If your hard drives are overflowing, what's the best way to add extra capacity? PC Notes investigates...
However big your hard drives, sooner or later you'll fill them up, and then you face three options. Firstly, you can buy a new PC, which isn't as ridiculous as it sounds, since you may have been using your current computer for several years before you finally ran out of space and that might be the perfect opportunity to investigate a machine featuring a more powerful processor, more RAM, and so on.
The second — and easiest — option would be to buy and install one or more additional hard drives. All you need to do in this scenario is power down, attach suitable power and data cables to the new drives after bolting them into appropriate internal drive bays, and then reboot your PC. The new drive(s) should be automatically recognised, and you can then format and partition them to your heart's content using one of the many partition manager utilities (for instance, EASEUS Partition Master offers a free Home Edition, downloadable from www.partition‑tool.com).
This month, I decided to take a third option, of replacing the two existing drives with two new, and larger, Western Digital Caviar Blue drives of 640GB capacity. With sizes such as these and greater now available at budget prices, two drives are often quite sufficient for many musicians' purposes, and will help to keep acoustic noise levels down.
When replacing existing drives, you can start afresh and format/partition them, then reinstall Windows and all your applications from scratch, finally transferring over your personal data from backups. This is ideal if you need a good clear-out, and especially if you tend to install loads of stuff over the years that gradually lowers performance.
However, if you're careful what you install, you can avoid all this extra hassle and copy everything over intact from your previous drives: Windows, applications, data, the lot.
Using a drive-imaging utility, such as the aforementioned EASEUS Partition Master, Acronis True Image or Norton Ghost (among others), you just need to temporarily plug in the new drive destined for Windows and Applications, power up and partition it to suit your requirements, then restore the latest image file of your existing Windows partition to a partition on the new drive.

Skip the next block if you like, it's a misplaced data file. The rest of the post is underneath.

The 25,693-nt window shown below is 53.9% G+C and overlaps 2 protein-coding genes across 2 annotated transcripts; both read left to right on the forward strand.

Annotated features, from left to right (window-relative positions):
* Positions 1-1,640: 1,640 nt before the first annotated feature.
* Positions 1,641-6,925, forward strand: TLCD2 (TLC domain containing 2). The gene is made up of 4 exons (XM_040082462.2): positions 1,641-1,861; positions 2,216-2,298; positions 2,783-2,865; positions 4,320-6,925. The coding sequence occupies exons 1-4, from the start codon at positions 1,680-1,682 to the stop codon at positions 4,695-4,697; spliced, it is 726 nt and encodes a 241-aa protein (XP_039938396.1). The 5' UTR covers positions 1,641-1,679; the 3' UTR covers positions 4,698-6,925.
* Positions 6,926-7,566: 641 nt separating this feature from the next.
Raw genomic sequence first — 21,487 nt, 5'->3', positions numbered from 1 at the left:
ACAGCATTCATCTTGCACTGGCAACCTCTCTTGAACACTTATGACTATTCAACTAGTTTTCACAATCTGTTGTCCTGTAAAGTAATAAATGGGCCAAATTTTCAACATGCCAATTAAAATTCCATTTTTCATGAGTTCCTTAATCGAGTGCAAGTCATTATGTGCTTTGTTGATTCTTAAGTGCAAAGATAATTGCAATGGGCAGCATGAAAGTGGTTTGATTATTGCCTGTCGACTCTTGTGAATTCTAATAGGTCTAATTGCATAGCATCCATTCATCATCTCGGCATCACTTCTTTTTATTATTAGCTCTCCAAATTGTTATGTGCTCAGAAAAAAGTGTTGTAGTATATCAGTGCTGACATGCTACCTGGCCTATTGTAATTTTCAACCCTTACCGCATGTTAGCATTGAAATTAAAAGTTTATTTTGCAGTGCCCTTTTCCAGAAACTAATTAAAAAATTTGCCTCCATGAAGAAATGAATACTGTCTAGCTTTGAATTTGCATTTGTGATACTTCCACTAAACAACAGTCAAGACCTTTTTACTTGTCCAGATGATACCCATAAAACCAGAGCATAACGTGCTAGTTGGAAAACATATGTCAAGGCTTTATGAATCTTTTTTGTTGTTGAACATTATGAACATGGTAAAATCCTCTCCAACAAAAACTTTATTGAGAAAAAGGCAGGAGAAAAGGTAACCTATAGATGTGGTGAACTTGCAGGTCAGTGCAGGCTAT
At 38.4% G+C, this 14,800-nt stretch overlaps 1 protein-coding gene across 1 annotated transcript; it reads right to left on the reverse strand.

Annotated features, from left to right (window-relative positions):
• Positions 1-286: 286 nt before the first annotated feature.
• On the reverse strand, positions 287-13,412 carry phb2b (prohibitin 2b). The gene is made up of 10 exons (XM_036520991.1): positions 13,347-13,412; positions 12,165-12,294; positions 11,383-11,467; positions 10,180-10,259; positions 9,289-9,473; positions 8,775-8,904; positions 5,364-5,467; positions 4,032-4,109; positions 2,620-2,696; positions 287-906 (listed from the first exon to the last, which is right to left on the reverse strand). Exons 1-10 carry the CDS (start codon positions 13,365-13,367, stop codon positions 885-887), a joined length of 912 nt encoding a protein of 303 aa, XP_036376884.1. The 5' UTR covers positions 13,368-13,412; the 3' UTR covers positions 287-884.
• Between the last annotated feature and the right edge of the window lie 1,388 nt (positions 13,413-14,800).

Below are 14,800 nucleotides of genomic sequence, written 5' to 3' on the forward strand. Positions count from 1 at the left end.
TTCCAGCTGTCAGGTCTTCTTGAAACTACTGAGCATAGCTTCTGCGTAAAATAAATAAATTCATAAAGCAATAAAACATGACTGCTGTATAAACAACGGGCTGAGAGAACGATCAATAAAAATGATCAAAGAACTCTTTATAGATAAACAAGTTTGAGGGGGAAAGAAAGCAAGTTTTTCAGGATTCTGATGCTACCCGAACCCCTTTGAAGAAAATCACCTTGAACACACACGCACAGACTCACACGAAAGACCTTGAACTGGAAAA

Once you've copied over all required data from other partitions on your old Windows and Applications drive, power down again, remove it and use its power and data cables to plug in your new Windows and Applications drive. Then, when you reboot, you should find yourself back on your old familiar desktop, but with lots more space for expansion. It's even easier for additional non‑Windows data drives: copy the data to the new data drive, partition by partition, then unplug the old data drive and leave the new one in place. Although you do have to be methodical, this approach can save days of re‑installing everything from scratch.
The only fly in the ointment is that a few copy‑protected applications may smell a rat when they discover themselves installed on a different hard drive and demand to be reactivated, thinking they have been cloned onto a new PC. The vast majority of my dongle and serial‑number protected audio software survived intact, although a few items, including AAS String Studio and AudioMulch, that used challenge/response protection needed re‑authorising.
Personally, I think the most important thing is to take your time to decide on a suitable partitioning scheme for your new drives before you actually plug them in and start transferring any data across. I know loads of people just format their new drives as one vast partition, but to me this is asking for trouble in the future, since this makes it more difficult to keep everything backed up than if you have your data on partitions separate from your Windows and Applications. I covered 'Why & How To Partition Your Music PC Hard Drive' way back in SOS May 2005 (/sos/may05/articles/pcmusician.htm) and essentially nothing has changed since then, apart from the partition sizes involved.
Oszillos Mega Scope (http://betabugs.de/oszillos_mega_scope) from Benjamin Schulz is a BPM‑synced oscilloscope with support for multiple inputs. I think it's a wonderful tool for learning more about what effect plug‑ins do to audio tracks.
Just insert an instance of OMS on a track, then your choice of effect plug‑in, and then another instance of OMS, and you'll be able to see exactly how the plug‑in has changed the volume envelope. You even have the choice of superimposing the before/after waveforms to see the changes more clearly. I found it great for tweaking compressor and transient shaper settings.